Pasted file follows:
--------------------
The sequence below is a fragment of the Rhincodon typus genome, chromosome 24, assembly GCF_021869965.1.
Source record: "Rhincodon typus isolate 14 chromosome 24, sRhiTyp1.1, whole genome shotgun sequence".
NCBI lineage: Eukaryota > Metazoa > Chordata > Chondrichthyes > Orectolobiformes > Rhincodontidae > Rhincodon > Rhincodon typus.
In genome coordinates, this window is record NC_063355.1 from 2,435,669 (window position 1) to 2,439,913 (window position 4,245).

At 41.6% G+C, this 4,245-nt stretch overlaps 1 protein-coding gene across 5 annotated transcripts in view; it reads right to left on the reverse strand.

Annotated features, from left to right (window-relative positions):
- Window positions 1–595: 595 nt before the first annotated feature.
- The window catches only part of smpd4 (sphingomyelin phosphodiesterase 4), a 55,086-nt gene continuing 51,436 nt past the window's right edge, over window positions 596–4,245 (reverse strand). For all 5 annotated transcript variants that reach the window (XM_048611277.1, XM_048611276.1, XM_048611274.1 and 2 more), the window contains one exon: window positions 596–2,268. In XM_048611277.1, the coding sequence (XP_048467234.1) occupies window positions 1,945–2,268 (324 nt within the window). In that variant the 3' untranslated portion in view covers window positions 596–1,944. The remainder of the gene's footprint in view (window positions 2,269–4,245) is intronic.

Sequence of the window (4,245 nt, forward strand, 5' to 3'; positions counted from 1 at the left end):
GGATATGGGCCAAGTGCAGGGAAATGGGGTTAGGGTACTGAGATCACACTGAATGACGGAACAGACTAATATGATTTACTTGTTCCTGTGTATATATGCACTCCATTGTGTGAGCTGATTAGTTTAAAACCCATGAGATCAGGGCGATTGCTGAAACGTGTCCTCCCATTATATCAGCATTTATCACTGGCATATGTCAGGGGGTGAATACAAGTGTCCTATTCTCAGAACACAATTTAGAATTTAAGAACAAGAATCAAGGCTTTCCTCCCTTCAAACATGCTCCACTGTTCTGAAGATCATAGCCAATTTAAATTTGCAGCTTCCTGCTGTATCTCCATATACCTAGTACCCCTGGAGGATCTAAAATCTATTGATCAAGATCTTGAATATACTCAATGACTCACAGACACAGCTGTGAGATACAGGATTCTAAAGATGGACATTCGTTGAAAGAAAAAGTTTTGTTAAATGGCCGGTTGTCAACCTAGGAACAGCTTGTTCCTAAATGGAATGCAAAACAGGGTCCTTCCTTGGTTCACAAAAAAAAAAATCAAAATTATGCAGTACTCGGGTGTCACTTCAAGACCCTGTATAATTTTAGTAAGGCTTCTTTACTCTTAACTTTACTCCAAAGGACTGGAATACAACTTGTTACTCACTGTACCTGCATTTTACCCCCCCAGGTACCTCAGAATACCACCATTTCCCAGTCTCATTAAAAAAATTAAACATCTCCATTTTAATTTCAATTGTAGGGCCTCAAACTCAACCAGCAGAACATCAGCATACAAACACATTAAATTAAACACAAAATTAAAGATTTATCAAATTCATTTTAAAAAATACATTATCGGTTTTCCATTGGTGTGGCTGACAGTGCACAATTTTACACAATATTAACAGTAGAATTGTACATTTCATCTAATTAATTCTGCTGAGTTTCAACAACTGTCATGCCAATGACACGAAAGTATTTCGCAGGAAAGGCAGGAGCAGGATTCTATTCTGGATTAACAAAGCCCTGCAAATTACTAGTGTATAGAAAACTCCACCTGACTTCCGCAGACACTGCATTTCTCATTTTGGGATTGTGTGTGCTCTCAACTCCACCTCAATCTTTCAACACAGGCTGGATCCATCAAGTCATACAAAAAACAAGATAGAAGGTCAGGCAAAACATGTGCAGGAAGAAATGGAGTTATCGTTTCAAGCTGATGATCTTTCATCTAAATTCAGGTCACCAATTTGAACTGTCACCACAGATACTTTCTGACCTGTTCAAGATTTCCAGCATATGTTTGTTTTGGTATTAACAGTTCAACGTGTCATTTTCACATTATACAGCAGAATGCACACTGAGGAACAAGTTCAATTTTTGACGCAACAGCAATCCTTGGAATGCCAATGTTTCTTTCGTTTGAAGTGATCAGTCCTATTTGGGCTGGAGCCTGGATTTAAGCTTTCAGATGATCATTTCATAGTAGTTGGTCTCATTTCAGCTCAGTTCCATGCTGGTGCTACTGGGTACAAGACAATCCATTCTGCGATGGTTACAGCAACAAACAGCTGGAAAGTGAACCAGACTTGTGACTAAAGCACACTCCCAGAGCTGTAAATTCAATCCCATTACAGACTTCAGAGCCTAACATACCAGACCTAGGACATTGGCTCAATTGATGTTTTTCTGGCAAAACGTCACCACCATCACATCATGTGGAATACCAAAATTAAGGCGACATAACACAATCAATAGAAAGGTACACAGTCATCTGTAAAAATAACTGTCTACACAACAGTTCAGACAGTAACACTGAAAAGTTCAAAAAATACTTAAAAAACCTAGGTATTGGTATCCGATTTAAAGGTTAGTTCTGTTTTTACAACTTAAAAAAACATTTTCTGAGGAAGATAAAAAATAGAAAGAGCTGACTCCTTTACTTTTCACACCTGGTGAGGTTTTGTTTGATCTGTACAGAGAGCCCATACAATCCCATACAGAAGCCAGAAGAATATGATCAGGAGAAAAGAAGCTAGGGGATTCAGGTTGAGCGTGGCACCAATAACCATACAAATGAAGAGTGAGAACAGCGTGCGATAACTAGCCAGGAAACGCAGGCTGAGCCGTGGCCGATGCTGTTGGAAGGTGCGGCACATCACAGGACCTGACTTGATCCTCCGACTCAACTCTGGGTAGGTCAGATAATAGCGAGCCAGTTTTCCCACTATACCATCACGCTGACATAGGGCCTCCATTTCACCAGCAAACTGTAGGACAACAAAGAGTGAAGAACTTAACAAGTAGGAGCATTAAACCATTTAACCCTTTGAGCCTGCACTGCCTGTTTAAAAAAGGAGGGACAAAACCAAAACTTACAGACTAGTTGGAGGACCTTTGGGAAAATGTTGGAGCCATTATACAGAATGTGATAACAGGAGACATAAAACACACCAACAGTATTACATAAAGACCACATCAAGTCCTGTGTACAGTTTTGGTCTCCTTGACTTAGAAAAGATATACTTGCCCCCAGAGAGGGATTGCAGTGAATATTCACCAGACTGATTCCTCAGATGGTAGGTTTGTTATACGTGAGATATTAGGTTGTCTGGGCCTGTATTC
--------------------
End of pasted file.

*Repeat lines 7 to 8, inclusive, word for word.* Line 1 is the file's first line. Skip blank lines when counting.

- Window positions 1–595: 595 nt before the first annotated feature.
- The window catches only part of smpd4 (sphingomyelin phosphodiesterase 4), a 55,086-nt gene continuing 51,436 nt past the window's right edge, over window positions 596–4,245 (reverse strand). For all 5 annotated transcript variants that reach the window (XM_048611277.1, XM_048611276.1, XM_048611274.1 and 2 more), the window contains one exon: window positions 596–2,268. In XM_048611277.1, the coding sequence (XP_048467234.1) occupies window positions 1,945–2,268 (324 nt within the window). In that variant the 3' untranslated portion in view covers window positions 596–1,944. The remainder of the gene's footprint in view (window positions 2,269–4,245) is intronic.